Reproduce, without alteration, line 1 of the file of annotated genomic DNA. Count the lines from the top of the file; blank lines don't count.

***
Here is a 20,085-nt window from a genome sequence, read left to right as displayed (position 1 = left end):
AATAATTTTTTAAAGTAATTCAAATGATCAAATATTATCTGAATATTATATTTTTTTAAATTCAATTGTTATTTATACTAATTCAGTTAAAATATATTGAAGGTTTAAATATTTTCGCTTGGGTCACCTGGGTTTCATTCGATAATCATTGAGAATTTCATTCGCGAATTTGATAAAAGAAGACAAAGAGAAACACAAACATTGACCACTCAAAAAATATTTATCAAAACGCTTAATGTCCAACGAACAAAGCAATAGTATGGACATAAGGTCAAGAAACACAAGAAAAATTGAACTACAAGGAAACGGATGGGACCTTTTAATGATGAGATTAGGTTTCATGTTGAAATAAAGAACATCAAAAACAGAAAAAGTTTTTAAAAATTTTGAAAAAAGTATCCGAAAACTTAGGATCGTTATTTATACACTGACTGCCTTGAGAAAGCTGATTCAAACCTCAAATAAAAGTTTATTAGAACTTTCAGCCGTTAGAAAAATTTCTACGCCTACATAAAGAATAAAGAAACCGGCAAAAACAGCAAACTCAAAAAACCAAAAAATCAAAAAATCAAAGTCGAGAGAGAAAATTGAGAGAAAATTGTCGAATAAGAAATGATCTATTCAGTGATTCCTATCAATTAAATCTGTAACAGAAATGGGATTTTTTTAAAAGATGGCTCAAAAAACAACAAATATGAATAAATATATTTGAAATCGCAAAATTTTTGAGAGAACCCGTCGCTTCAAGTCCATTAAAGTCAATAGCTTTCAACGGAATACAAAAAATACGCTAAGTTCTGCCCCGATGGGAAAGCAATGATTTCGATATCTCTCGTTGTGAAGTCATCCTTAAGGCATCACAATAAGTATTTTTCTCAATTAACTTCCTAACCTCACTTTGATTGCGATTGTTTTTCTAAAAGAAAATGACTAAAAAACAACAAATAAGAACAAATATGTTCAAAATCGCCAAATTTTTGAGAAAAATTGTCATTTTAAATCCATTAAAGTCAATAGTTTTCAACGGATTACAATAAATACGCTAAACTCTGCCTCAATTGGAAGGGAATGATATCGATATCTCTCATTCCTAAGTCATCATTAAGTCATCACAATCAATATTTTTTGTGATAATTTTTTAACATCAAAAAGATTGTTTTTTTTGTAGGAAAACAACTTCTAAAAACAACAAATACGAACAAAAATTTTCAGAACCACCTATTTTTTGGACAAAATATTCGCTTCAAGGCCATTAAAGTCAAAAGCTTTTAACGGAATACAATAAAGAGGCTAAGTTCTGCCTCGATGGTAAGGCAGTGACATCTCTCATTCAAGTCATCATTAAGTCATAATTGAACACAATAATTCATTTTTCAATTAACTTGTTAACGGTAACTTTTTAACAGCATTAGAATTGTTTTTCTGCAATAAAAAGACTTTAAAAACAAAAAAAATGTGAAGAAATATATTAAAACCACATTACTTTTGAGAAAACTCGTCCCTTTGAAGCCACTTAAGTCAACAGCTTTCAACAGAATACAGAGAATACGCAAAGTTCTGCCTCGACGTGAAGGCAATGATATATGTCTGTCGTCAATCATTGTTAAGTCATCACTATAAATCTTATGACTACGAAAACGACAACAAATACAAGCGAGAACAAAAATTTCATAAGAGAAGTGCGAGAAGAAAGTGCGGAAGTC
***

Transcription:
Here is a 20,085-nt window from a genome sequence, read left to right as displayed (position 1 = left end):